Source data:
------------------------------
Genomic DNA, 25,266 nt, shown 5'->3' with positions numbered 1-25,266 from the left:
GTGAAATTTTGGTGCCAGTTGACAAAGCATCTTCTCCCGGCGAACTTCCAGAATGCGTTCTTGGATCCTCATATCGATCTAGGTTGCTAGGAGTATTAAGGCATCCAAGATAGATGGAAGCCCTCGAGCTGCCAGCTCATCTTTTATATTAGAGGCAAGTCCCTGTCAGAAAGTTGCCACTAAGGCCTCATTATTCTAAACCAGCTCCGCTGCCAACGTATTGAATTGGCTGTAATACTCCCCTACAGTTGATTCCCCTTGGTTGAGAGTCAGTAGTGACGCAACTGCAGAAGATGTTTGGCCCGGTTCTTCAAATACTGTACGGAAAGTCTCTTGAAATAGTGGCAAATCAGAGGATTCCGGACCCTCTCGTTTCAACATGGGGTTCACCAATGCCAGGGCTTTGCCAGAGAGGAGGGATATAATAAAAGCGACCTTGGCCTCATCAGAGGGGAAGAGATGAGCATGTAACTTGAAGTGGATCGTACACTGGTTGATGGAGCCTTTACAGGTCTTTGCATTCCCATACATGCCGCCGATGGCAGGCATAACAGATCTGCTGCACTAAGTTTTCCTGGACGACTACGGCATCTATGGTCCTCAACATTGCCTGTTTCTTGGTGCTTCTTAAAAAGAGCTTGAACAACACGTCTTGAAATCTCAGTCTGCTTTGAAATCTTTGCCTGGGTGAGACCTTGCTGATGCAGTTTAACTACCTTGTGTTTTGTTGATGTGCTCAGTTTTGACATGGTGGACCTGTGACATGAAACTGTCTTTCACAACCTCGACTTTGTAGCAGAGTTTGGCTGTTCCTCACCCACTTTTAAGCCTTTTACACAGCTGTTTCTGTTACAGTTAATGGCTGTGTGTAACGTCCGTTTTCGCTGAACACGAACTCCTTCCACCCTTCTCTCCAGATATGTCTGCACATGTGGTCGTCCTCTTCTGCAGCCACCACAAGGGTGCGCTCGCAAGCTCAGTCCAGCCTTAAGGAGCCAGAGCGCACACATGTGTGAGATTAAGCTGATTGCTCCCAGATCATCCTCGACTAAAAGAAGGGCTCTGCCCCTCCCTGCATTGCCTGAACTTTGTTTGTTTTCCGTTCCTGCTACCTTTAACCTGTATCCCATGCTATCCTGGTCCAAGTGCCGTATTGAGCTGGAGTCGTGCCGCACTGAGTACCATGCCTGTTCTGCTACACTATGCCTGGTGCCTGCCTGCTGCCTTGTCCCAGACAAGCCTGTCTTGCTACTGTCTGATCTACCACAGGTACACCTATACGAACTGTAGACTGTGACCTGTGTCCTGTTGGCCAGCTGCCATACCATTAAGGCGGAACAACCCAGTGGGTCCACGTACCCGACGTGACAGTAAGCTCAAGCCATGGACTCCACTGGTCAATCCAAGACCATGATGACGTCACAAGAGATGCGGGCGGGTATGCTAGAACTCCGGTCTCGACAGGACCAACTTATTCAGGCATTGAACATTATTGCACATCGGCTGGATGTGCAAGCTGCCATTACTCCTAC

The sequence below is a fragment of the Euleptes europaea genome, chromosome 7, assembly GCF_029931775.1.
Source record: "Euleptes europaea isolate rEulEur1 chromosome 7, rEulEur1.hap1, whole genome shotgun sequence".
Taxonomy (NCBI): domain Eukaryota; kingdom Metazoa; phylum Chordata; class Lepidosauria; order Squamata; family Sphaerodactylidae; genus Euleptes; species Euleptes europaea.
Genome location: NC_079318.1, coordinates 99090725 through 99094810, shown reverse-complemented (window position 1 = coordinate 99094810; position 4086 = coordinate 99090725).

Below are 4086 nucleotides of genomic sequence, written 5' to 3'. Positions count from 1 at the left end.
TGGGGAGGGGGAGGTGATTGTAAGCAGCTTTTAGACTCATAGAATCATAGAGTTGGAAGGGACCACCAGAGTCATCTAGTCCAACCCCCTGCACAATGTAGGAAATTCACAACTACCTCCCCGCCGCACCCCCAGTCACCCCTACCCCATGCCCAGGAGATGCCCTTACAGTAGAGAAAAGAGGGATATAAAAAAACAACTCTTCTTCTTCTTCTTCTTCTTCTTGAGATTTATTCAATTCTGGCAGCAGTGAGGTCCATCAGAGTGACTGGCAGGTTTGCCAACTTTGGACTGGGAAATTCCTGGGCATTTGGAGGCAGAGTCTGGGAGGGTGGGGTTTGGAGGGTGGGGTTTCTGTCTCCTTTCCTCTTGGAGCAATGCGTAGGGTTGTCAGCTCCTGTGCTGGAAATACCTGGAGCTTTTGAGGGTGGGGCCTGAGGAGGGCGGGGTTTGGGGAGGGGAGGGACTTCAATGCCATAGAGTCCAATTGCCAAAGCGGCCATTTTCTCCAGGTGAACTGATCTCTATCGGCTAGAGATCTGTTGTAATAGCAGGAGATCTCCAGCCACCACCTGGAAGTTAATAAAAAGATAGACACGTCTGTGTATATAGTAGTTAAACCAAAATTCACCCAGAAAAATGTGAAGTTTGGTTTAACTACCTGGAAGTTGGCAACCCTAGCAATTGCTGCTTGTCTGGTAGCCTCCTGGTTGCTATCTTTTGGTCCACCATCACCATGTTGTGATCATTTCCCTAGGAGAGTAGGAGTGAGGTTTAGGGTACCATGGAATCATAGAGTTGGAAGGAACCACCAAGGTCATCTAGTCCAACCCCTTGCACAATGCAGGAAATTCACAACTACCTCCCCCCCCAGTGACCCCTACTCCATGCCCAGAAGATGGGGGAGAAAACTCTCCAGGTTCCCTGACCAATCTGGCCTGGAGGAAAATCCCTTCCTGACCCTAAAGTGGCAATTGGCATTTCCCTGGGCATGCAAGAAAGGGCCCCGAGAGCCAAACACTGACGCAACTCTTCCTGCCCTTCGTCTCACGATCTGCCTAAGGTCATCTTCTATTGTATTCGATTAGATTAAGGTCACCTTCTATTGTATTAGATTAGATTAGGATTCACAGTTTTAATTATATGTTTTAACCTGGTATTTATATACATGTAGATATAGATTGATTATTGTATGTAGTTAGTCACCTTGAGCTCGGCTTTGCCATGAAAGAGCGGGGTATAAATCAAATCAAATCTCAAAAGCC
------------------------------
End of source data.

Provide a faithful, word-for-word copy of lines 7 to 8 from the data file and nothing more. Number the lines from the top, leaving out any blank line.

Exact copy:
Below are 4086 nucleotides of genomic sequence, written 5' to 3'. Positions count from 1 at the left end.
TGGGGAGGGGGAGGTGATTGTAAGCAGCTTTTAGACTCATAGAATCATAGAGTTGGAAGGGACCACCAGAGTCATCTAGTCCAACCCCCTGCACAATGTAGGAAATTCACAACTACCTCCCCGCCGCACCCCCAGTCACCCCTACCCCATGCCCAGGAGATGCCCTTACAGTAGAGAAAAGAGGGATATAAAAAAACAACTCTTCTTCTTCTTCTTCTTCTTCTTGAGATTTATTCAATTCTGGCAGCAGTGAGGTCCATCAGAGTGACTGGCAGGTTTGCCAACTTTGGACTGGGAAATTCCTGGGCATTTGGAGGCAGAGTCTGGGAGGGTGGGGTTTGGAGGGTGGGGTTTCTGTCTCCTTTCCTCTTGGAGCAATGCGTAGGGTTGTCAGCTCCTGTGCTGGAAATACCTGGAGCTTTTGAGGGTGGGGCCTGAGGAGGGCGGGGTTTGGGGAGGGGAGGGACTTCAATGCCATAGAGTCCAATTGCCAAAGCGGCCATTTTCTCCAGGTGAACTGATCTCTATCGGCTAGAGATCTGTTGTAATAGCAGGAGATCTCCAGCCACCACCTGGAAGTTAATAAAAAGATAGACACGTCTGTGTATATAGTAGTTAAACCAAAATTCACCCAGAAAAATGTGAAGTTTGGTTTAACTACCTGGAAGTTGGCAACCCTAGCAATTGCTGCTTGTCTGGTAGCCTCCTGGTTGCTATCTTTTGGTCCACCATCACCATGTTGTGATCATTTCCCTAGGAGAGTAGGAGTGAGGTTTAGGGTACCATGGAATCATAGAGTTGGAAGGAACCACCAAGGTCATCTAGTCCAACCCCTTGCACAATGCAGGAAATTCACAACTACCTCCCCCCCCAGTGACCCCTACTCCATGCCCAGAAGATGGGGGAGAAAACTCTCCAGGTTCCCTGACCAATCTGGCCTGGAGGAAAATCCCTTCCTGACCCTAAAGTGGCAATTGGCATTTCCCTGGGCATGCAAGAAAGGGCCCCGAGAGCCAAACACTGACGCAACTCTTCCTGCCCTTCGTCTCACGATCTGCCTAAGGTCATCTTCTATTGTATTCGATTAGATTAAGGTCACCTTCTATTGTATTAGATTAGATTAGGATTCACAGTTTTAATTATATGTTTTAACCTGGTATTTATATACATGTAGATATAGATTGATTATTGTATGTAGTTAGTCACCTTGAGCTCGGCTTTGCCATGAAAGAGCGGGGTATAAATCAAATCAAATCTCAAAAGCC